“I could not believe it when someone texted me a link to an “Executive Summary” posted on Dropbox by Stormy Daniels’ lawyer, Michael Avenatti. He apparently shared it via Twitter (you’ll recall he blocked this lawyer weeks ago). I started to shake my head in disbelief as soon as I opened the document, because the header on every page has his firm’s name and “PROJECT SUNLIGHT.” Come on.

    The document details various “suspicious financial transactions” (his language) allegedly made to Cohen through a limited liability company. No source documents are attached, and Avenatti does not disclose where or how he got his information. (More on that later.)

    True to form, Avenatti makes various tantalizing assumptions throughout the report. First, he says that “approximately $500,000 in payments [were] received from Mr. Viktor Vekselberg, a Russian Oligarch.” Avenatti says the money was routed through a company named Columbus Nova LLC.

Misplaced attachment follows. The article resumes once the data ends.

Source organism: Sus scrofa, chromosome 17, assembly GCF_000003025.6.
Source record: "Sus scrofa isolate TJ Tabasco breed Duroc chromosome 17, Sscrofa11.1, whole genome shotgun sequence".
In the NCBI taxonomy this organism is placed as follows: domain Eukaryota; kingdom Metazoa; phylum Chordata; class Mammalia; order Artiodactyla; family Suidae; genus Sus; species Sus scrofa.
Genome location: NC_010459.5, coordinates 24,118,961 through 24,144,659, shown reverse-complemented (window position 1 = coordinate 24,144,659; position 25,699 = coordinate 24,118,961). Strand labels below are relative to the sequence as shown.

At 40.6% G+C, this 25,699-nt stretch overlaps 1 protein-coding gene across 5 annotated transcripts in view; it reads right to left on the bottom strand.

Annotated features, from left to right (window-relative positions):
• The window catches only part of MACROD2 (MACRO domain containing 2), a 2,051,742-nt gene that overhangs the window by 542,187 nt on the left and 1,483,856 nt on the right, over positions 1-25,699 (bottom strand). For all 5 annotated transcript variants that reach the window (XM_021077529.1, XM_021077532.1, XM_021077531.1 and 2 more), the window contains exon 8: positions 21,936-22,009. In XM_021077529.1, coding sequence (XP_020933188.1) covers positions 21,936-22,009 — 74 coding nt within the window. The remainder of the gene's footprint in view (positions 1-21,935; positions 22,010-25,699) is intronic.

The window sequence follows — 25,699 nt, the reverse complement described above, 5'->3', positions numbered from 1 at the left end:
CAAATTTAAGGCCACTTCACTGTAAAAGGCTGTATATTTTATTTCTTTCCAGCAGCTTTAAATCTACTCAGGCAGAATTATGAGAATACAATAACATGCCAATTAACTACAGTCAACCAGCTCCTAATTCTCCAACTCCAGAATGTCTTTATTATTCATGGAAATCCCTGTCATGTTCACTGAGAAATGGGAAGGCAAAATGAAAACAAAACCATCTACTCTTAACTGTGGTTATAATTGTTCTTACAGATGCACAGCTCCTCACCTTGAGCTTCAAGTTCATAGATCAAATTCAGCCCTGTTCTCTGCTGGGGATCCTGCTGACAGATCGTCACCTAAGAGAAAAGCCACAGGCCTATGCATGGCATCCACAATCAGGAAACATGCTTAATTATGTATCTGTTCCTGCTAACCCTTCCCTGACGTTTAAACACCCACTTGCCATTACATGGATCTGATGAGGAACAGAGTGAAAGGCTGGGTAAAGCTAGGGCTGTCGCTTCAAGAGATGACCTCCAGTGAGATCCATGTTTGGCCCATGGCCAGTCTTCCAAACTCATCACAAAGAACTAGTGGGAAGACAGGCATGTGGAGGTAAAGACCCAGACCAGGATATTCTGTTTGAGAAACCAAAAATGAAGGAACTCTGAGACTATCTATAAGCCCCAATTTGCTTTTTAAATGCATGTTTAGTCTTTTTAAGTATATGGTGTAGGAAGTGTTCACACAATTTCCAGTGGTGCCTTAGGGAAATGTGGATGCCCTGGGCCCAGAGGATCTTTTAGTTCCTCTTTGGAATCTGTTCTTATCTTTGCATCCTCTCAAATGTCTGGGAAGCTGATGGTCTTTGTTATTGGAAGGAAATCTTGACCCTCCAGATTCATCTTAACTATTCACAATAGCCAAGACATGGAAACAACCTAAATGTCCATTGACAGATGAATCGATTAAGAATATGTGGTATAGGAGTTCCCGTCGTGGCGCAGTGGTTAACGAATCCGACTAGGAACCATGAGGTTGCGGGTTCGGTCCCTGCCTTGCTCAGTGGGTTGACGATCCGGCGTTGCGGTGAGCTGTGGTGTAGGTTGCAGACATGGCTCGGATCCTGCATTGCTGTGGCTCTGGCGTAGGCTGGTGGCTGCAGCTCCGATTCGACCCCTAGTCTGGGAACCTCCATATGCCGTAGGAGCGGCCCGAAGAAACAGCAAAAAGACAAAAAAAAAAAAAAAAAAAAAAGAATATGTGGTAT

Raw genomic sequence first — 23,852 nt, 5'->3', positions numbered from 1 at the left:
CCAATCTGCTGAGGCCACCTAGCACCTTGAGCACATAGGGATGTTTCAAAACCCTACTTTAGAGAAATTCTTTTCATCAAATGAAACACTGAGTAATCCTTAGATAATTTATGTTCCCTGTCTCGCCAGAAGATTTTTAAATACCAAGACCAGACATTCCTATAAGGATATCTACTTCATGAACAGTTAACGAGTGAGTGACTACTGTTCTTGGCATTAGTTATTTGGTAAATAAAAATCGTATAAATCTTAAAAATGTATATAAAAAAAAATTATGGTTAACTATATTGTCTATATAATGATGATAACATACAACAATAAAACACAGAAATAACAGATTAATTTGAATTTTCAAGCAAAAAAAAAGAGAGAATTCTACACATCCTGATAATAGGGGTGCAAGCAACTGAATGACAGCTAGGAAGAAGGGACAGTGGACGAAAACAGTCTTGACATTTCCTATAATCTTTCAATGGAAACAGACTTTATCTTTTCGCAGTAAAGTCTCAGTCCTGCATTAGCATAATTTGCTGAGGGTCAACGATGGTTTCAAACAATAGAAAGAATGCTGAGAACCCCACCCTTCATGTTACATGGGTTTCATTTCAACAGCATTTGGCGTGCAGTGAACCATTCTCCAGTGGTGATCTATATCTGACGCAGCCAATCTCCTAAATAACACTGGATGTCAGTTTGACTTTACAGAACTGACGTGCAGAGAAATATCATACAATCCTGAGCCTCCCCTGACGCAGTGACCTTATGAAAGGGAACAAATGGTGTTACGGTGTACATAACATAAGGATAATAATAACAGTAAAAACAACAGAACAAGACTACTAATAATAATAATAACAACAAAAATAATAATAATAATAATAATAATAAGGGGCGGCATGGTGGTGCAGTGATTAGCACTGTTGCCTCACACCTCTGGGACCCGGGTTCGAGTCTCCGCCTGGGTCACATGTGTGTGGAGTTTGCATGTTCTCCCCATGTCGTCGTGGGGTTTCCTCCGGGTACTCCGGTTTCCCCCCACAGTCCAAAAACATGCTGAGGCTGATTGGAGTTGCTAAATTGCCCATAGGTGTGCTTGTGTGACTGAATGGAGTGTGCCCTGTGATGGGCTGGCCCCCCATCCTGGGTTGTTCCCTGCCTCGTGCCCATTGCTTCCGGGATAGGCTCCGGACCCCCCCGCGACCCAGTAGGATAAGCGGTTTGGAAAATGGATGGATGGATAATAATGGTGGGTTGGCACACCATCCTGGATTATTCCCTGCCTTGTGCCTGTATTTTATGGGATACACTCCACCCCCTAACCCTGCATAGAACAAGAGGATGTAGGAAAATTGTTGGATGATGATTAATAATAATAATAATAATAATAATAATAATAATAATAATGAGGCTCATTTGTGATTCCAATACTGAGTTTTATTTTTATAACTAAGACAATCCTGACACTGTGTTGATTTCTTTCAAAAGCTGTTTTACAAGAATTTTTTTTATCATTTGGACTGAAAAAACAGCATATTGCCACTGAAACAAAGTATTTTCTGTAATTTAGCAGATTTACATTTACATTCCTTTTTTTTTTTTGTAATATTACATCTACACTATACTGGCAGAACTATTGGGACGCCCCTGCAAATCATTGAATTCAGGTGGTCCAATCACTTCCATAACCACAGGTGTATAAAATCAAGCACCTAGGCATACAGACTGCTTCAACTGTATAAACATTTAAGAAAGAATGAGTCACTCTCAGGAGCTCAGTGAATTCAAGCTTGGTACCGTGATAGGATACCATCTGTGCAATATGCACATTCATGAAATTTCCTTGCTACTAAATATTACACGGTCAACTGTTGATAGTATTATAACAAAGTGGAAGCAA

Through its attorney, Columbus Nova immediately issued a statement denying these allegations: “Reports today that Viktor Vekselberg used Columbus Nova as a conduit for payments to Michael Cohen are false. The claim that Viktor Vekselberg was involved or provided any funding for Columbus Nova’s engagement of Michael Cohen is patently untrue.”

    Another Avenatti claim related to monies received by Cohen from Novartis, the pharmaceutical company. Avenatti reported that “[f]ollowing these payments, reports surfaced that Mr. Trump took a dinner meeting with the incoming CEO of Novartis before Mr. Trump’s speech at the World Economic Forum in Davos, Switzerland in late January 2018.” Of course, the implication being Cohen was paid to, among other things, facilitate this meeting.

    Novartis issued a statement confirming payments to Cohen (indeed, for a greater amount than Avenatti reported), but denied that its retention of Cohen was in any way related to the dinner its CEO had with Trump and 15 others at the World Economic Forum. The statements also read: “Suggestions to the contrary clearly misrepresent the facts and can only be intended to further personal or political agendas.”